HAUSEN v. GOLDMAN.
This is an action to determine the ownership of a one-third of one per cent royalty interest in certain oil land in Kern county. Plaintiff claims fifty per cent of said interest by reason of a partnership or joint venture agreement entered into with defendant in the latter part of 1943. Defendant denied that there was a joint venture between the parties and denied that plaintiff had an interest in said royalty or in the money which defendant had received or was to receive from it in the future.
The trial court found that the interest involved was not created as a result of the agreement of the parties; that they had entered into an oral agreement to work on an oil deal with the Midway McKittrick Oil Company, a corporation, in connection with working out an operating agreement between the Petroleum Supply Company and the Midway McKittrick Oil Company whereby Petroleum Supply Company would share on an equal basis whatever proceeds arose out of said transaction as a result of said operating agreement; that said Petroleum Supply Company has conveyed to plaintiff his undivided one-half interest in each and all of said interest so created in said oral agreement; that it was not true that plaintiff, pursuant to said agreement, obtained for the mutual benefit of plaintiff and defendant an assignment from Midway McKittrick Oil Company of the one-third of one per cent overriding royalty involved.
Judgment was entered that plaintiff take nothing of and from the defendant and the plaintiff appeals therefrom contending principally that the evidence is insufficient to support the findings and judgment.
Plaintiff, who was a dealer in leases and oil property, had known defendant Goldman, who was manager of the Petroleum Supply Company, for many years. Plaintiff testified that in the latter part of 1943 he had a conversation with Goldman as follows:
‘Mr. Goldman asked me to see if I could obtain an operating agreement in the name of the Petroleum Supply Company. If we could get that agreement he thought we could make some money on it, and in his opinion there was oil on the property. He says, ‘You can go and see Mr. Scoon and some of the other directors, and see if you can obtain that agreement’, and I said ‘Upon what basis' and he said ‘Fifty-fifty, as we have always worked up to date’.'
That nothing was said about any interest Goldman may have had in the property; that while he was in Modesto doing business with the Midway McKittrick Company on the operating agreement with the Petroleum Supply Company he ascertained that there was an outstanding royalty on the books of the Midway McKittrick Company of one-third of one per cent in the name of one Herb Whiston; that he informed Goldman as to the Whiston interest and Goldman stated that the one-third of one per cent interest (involved herein) belonged to him and that Whiston had owed him a lot of money; that he went to see Whiston on August 10, 1946, and Whiston wrote a letter to the Midway McKittrick Oil Company requesting it to transfer all of his interest to said royalty to Frank Goldman; that the company refused to recognize the letter and requested a formal assignment; that on October 31, 1946, he obtained a formal assignment from Whiston as requested; that Mr. Scoon, secretary of Midway, would not execute the assignment until commercial production on the lease was shown (production was shown in 1947 and on September 16 of that year an assignment was executed by Midway McKittrick Oil Company to Goldman of the one-third of one per cent interest here involved); that he also obtained a two per cent overriding royalty in an oil lease for the partnership (one-half of this override royalty was sold and the remaining one per cent was divided between Hausen and Goldman); that Goldman refused to give him an assignment of one-half of the one-third of one per cent interest, claiming that it belonged to him and not to the partnership or joint venture.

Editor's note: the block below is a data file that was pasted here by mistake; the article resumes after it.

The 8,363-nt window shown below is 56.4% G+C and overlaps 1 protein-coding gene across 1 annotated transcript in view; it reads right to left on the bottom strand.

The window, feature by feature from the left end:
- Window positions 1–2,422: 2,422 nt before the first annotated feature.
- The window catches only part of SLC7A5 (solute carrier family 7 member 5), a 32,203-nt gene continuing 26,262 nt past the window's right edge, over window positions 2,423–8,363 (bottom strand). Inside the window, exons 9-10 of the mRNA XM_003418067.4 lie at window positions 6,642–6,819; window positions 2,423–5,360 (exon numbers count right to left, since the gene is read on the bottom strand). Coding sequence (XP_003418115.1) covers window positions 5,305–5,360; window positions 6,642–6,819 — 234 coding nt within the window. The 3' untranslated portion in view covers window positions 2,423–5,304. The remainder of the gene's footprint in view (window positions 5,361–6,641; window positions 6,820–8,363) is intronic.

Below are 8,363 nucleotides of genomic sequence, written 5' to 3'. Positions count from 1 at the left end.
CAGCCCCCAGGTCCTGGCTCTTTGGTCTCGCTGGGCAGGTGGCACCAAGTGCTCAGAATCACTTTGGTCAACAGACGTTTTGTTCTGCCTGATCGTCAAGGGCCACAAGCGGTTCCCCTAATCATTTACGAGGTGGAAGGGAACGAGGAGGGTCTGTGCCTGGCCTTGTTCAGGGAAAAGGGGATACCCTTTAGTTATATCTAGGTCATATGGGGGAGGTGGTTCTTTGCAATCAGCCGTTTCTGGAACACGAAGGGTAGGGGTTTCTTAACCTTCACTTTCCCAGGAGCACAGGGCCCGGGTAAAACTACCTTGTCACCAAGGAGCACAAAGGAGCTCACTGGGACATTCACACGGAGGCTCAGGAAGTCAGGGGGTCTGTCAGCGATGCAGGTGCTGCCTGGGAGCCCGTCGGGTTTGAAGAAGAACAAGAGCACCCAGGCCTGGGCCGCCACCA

Goldman testified that in 1934 he obtained an operating agreement with Midway McKittrick Oil Company; that prior thereto he had obtained quitclaims of the Whiston interest in the lease; that he paid Whiston $1,000 to sign his right, title and interest in the operating agreement to him; that he gave the assignment to one Nick Girard; that at the time he paid Whiston he told him that he would cancel all indebtedness which Whiston had with the Petroleum Supply Company; that in 1943 he had the following conversation with plaintiff Hausen:
‘Anyway, I told Mr. Hausen—I said that this is a good piece of property if we can get the thing clean and we can make some money on it, and we will see that the Petroleum Supply Company finance it and you will do the leg work, and you go to Modesto, and I will call the people in Modesto, and you go up there and find out what kind of a deal we have to make, and if it suits me I will execute it on behalf of the Petroleum Supply Company, and I will pay whatever expense is necessary to be paid and anything that is made out of that deal, whether it is rental, bonus or whether it is a royalty interest, the Petroleum Supply Company will give you half of it, not as an assignment of interest, but the money, and the Petroleum Supply Company would retain the title always. That was my original conversation with him, and I explained to him at that time I had given Mr. Whiston $1,000 to sign a quitclaim deed on this property in 1934, and I explained I didn't know what interest Mr. Whiston had in the property, but he had some sort of a royalty interest as well as the cloud on the title of the lease.’
That Hausen said ‘O.K. I will go ahead and half of what we get from now on belongs to me’; that he was not giving Hausen any assignment in the matter and that he agreed that Hausen was to receive fifty per cent of everything that he, Goldman, received out of the assignment from the Midway McKittrick Petroleum Company; that when the assignment was made, there was no reference to the interest, if any, of Whiston therein; that in 1934 he knew that Whiston had some sort of an interest in the nature of an override interest in the United States prospecting permit; that after plaintiff inspected the records of the Midway McKittrick Oil Company he, Goldman, ascertained the exact percentage of Whiston's interest as shown by the records of the corporation; that he immediately called Whiston and said ‘Herb, I paid you for your interest a long time ago, and if I prepare an assignment now, will you sign it?’; that Whiston agreed and did execute a written assignment to Goldman of the one-third of one per cent interest involved on October 31, 1946; that in 1943 he told plaintiff when he had paid Whiston and when he got the quitclaim from him and also told plaintiff that he, plaintiff, would not share in it.